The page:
Personally I have, until recently, considered ‘lateral thinking’ to be a buzz-phrase. Often when I hear it, my children are preparing a contrived, stupendously hard to answer question, with a blatantly obvious solution – existing only in hindsight. These playful puzzles are designed to be challenging and engaging, and eventually make you smack your own forehead in humility!
Professionally, prior to Indigo, I was a director of a communication & branding company. New projects were wonderful ‘blank canvasses’; ours to fill with stimulating concepts to inspire the client, add value and ultimately deliver custom to their door. Being a creative bunch, meetings would revolve around brainstorming the brief with a view to lucking out on one or two worthy concepts.
Creative solutions are necessary to effect innovation and gain competitive advantage. We draw on everything that makes us individuals and experts – experience, knowledge, successes, failures, resources, etc. Battling through historical stimuli and our successes & failures, our thinking keeps us ‘on track’ and safe from disaster. Invariably we content ourselves with solutions which are merely cloned copies of previous ideas; albeit marginally altered to feel fresh and satisfactory. Consequently innovation is limited, shortfalls are regurgitated and inherent failure is sown into the fabric of the project.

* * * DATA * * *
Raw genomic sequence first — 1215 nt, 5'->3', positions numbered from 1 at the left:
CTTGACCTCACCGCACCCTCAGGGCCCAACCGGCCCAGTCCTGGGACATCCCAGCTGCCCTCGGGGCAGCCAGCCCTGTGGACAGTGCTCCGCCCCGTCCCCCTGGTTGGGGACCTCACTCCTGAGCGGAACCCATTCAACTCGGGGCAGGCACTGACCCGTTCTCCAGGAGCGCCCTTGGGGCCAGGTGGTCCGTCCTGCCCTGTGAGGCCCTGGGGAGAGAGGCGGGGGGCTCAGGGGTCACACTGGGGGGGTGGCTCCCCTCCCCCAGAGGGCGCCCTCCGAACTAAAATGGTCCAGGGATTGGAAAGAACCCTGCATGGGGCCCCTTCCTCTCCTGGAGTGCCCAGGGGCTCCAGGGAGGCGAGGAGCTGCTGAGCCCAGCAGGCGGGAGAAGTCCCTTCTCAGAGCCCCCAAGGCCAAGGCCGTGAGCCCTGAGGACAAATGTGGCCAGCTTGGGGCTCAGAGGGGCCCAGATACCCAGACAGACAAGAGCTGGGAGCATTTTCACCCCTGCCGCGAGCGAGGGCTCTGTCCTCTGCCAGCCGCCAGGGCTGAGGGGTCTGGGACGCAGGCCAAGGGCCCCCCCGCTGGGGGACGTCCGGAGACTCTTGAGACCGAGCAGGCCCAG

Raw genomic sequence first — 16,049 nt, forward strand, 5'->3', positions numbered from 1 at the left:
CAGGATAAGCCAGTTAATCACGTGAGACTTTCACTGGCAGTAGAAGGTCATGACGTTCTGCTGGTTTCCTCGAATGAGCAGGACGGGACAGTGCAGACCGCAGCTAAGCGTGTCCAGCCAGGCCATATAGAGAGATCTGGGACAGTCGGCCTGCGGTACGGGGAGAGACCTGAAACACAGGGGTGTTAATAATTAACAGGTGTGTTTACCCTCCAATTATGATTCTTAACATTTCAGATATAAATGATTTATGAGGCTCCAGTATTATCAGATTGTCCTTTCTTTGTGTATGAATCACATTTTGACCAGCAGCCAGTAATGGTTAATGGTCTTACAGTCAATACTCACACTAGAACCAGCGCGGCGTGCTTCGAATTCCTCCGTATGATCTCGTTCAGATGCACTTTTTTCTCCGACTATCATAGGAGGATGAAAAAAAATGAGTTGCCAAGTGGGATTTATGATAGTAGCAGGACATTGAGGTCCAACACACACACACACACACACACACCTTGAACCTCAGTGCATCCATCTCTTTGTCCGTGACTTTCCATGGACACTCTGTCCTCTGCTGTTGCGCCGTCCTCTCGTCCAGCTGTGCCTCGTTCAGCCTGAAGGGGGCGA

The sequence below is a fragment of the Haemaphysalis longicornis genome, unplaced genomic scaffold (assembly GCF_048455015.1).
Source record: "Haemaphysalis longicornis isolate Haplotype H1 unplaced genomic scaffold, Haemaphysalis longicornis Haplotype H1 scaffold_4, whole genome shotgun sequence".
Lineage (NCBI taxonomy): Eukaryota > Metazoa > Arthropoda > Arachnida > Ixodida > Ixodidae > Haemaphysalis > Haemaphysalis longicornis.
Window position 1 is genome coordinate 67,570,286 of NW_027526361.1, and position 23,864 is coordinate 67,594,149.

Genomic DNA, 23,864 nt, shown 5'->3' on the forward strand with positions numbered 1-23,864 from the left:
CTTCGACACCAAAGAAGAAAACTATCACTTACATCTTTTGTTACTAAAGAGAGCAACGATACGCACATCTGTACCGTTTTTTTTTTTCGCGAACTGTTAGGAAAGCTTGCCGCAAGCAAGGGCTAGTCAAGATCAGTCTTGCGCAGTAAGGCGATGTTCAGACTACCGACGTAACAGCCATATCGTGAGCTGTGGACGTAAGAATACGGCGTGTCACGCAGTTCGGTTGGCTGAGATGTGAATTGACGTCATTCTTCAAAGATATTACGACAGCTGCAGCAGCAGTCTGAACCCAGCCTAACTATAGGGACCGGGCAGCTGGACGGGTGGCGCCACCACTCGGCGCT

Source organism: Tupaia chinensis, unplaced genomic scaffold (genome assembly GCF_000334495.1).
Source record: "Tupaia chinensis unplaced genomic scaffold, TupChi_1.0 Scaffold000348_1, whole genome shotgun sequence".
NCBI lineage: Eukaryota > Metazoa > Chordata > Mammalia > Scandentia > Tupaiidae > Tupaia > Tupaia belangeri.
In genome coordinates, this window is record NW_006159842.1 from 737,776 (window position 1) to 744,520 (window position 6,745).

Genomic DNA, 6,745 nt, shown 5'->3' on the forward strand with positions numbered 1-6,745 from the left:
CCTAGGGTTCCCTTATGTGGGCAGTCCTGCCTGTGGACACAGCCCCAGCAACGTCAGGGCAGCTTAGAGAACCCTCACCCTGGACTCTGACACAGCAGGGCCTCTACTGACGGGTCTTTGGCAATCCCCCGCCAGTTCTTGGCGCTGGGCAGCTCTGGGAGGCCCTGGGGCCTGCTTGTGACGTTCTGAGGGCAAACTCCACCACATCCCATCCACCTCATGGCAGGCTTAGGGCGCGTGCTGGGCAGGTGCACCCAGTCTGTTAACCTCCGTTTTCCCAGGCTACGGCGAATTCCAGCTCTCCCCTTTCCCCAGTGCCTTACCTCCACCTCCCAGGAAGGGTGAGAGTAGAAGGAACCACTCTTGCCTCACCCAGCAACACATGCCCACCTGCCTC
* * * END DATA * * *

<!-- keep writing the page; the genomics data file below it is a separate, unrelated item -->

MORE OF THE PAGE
Dr Edward de Bono’s Lateral Thinking™ workshop provides tools and techniques to bring large numbers of fresh, unforeseen answers to the table. It does this by hijacking normal thinking patterns and spurring pathways you would not otherwise have reached.
After the focus has been defined, ideas are poured in without restraint. No idea is a bad idea because it is not yet analysed or filtered, that all happens later. The tools and techniques I have learnt from Dr de Bono’s Lateral Thinking™ workshop would have our ‘blank-canvass, dart-throwing’ exercise scrapped as wholly inefficient!
The sheer volume of initial concepts and ideas that can be generated into a compact time period is staggering. During the workshop, six of us working as a team utilised the ‘Random Word’ technique and generated 127 ideas during four bursts of fifteen seconds. That’s over two hits a second. It is noteworthy that not all the ideas would be ‘world changers’ but that’s not the emphasis – six relative strangers from differing backgrounds were ALL being explosively creative towards a collective task. Think what an experienced team would be able to do – the possibilities are profitable!
What we need is practice, abstraction, experimentation… Playtime.
Just for a moment consider – If it wasn’t difficult what would the answer be?
Craig Clarke, Consultant